Did you know that even today, many countries lack proper wastewater treatment? Moreover, polluted runoff causes various troubles to the environment and humans.
That’s why Sustainable Development Goal 6 aims at improving water quality worldwide by 2030. Let’s talk a bit about the processes involved in treatment and the types of treatment plans.
Processes Involved in Treatment
All treatment processes fall into two categories: physical and biological. The first category usually includes settlement and flotation. The other includes aerated lagoons, activated sludge, or trickling filters. In both cases, sewage must go through the infrastructure to reach the treatment plan.
Phase separation means filtering the impurities and converting them into a non-aqueous state. For example, it may recover grease for saponification, or oil for fuel.
Processes that remove solids from wastewater usually include gravity and a grit channel. It’s the primary treatment of sewage and treats various types of wastewater. More advanced units can also remove floatings grease and even solids, such as wood chips. There are also special containers that separate non-polar liquids.
This process usually reduces the toxicity of certain contaminants. Additionally, it converts some organic compounds into water and carbon dioxide. It’s also known as secondary treatment.
Biochemical oxidation usually removes organic compounds. Those later become a food supply for the ecosystem. It is also popular in sewage treatment and is good for most industrial wastewaters.
After biochemical oxidation, some pollutants can still remain in the water. That’s why chemical oxidation comes in, to remove various bacteria and viruses. The process usually includes adding ozone, chlorine, or hypochlorite to polluted water.
Polishing is the final process in wastewater treatment. It adjusts the pH level in the water and minimizes chemical reactivity. Carbon is sometimes used to absorb the contaminants. It makes the calcium carbonate and fabric filters a common method in treatment.
Types of Treatment Plans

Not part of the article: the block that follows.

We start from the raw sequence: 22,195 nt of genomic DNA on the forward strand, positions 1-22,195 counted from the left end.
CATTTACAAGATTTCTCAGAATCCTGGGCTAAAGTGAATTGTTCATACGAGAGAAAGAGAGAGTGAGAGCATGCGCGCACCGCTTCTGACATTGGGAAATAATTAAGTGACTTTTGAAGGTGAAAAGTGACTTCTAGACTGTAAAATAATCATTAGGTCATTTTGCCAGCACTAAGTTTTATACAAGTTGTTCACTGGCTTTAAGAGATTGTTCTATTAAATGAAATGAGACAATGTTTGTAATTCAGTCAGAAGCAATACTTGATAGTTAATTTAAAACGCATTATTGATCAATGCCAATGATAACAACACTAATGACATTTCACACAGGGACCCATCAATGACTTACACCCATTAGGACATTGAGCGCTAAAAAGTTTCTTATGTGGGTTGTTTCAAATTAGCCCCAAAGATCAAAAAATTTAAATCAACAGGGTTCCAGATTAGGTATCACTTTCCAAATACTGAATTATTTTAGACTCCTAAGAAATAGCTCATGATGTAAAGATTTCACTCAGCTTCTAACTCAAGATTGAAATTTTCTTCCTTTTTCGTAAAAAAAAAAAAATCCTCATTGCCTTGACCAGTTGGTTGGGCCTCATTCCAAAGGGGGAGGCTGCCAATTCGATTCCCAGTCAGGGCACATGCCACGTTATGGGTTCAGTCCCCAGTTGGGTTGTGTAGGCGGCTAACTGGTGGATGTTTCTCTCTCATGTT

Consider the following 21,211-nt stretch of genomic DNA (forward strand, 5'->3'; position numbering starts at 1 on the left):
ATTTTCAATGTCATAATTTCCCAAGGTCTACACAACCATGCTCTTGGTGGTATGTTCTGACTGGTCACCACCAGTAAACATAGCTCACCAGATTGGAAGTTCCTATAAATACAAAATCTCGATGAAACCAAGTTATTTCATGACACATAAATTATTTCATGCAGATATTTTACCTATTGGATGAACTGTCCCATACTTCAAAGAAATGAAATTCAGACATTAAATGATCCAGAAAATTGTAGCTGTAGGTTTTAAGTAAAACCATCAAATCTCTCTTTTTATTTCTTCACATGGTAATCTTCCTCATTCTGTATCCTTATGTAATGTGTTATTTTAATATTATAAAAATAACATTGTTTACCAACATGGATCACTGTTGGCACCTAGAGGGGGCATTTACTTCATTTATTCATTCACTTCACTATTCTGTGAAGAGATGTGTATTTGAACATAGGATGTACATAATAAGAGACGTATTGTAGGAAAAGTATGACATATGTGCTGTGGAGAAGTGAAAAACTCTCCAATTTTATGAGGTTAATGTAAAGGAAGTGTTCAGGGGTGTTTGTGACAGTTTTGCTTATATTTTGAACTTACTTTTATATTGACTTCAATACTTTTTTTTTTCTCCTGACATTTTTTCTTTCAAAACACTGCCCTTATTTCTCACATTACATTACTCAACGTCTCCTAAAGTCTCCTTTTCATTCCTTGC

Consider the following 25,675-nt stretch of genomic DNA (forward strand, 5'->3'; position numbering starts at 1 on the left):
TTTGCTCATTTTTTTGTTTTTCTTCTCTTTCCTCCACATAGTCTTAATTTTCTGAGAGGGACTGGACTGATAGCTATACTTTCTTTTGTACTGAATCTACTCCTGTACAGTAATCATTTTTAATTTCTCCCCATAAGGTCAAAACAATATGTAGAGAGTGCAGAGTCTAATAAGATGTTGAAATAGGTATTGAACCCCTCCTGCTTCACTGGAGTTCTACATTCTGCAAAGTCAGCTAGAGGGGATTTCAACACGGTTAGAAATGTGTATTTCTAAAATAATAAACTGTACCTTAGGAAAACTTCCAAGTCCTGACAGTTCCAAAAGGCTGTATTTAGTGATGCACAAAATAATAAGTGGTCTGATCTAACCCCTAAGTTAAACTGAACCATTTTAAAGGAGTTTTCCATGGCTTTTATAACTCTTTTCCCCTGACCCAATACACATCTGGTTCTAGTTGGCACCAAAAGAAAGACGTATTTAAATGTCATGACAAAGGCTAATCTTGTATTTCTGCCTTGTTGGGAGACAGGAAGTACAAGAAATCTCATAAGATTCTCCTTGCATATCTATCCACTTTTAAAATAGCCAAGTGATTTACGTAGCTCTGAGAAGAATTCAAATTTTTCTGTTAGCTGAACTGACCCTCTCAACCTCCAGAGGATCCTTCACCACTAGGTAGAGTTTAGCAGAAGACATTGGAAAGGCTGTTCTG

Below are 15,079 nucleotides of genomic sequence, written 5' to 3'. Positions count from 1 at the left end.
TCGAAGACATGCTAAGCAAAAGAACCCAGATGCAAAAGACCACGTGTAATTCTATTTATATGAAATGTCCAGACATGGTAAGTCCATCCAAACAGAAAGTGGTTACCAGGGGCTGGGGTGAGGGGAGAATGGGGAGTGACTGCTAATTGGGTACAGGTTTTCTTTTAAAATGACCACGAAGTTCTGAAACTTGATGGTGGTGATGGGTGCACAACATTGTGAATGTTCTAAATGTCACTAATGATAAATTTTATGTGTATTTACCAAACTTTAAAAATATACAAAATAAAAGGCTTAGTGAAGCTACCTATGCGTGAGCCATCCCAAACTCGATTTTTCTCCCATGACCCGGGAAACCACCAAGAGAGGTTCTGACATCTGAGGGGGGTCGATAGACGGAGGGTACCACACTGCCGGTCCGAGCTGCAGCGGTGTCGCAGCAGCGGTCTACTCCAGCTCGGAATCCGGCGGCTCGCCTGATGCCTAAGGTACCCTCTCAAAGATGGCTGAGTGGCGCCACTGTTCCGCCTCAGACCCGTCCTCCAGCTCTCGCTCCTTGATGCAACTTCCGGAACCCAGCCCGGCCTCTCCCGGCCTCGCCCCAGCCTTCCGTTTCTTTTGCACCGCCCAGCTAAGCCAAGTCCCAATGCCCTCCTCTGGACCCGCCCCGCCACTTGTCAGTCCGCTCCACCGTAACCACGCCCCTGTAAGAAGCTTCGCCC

Treatment plans fall into three categories, depending on the type of wastewater. So, we have sewage, industrial, agricultural, and leachate treatment plans.
Sewage Treatment Plans
These plans usually include treatment for solid material removal. Additionally, secondary treatment covers digesting organic material. In some cases, these plans might include disinfection to kill bacteria. Some towns also have factories that release the industrial water into the drinking water system.
Tertiary treatment, or the final, “polishing” process, is increasingly applied in industrial countries. It includes microfiltration and certain membranes. After the treatment, the water is almost identical to waters of natural origin. This treatment sometimes removes nitrates via special denitrification processes. Also, ozone generators can be used for ozone treatment, and the latest technology includes aerobic granulation.
Industrial Water Treatment Plans
Treatment of industrial water can be a complex and expensive problem. Most refineries and chemical plants have an onsite solution to regulate the number of contaminants in wastewater. Some plans also include constructed wetlands which provide excellent onsite filtration. On the other hand, some industrial plants that produce lots of waste need to recycle the water during use, before it has to be cleaned or filtrated. It usually includes processes such as paper or pulp production.
Industrial treatment plans are mostly used where sewage treatment can’t treat the water. Also, costs are sometimes reduced by converting wastewater to reclaimed water. Usually, industrial treatment plans include an API oil-water separator, a clarifier, a roughing filter, a carbon filtration plant, or an EDR. In some cases, it might include more than one of the specified units.
Agricultural Wastewater Treatment Plans
Agricultural wastewater treatment is crucial in plants that perform operations with animals. It might include operations such as egg or milk production. However, to reduce the costs, the land should be able to have ponds, settling basins, and facultative lagoons.
Leachate Treatment Plans
These are mainly used to remove landfills from leachate. It can be done via biological treatment, ultrafiltration, active carbon, or electrochemical treatment. Also, some treatments include the Reverse Osmosis process.
Countries in the EU need to satisfy the Urban Waste Water Treatment Directive. It sets standards for the disposal of sewage, which is similar to the Bathing Waters Directive.
The United States
Every state in the US needs to meet specific EPA standards. It consists of the Secondary Treatment Regulation and Effluent Guidelines. The first applies to municipal sewage treatment plans, while the latter includes guidelines of industrial facilities.
As you can see, even developed countries have problems with polluted water. That’s why many countries continually improve their rules and regulations related to the environment. However, with the proper treatment plans and processes, we are sure that the situation will improve by the end of the next decade.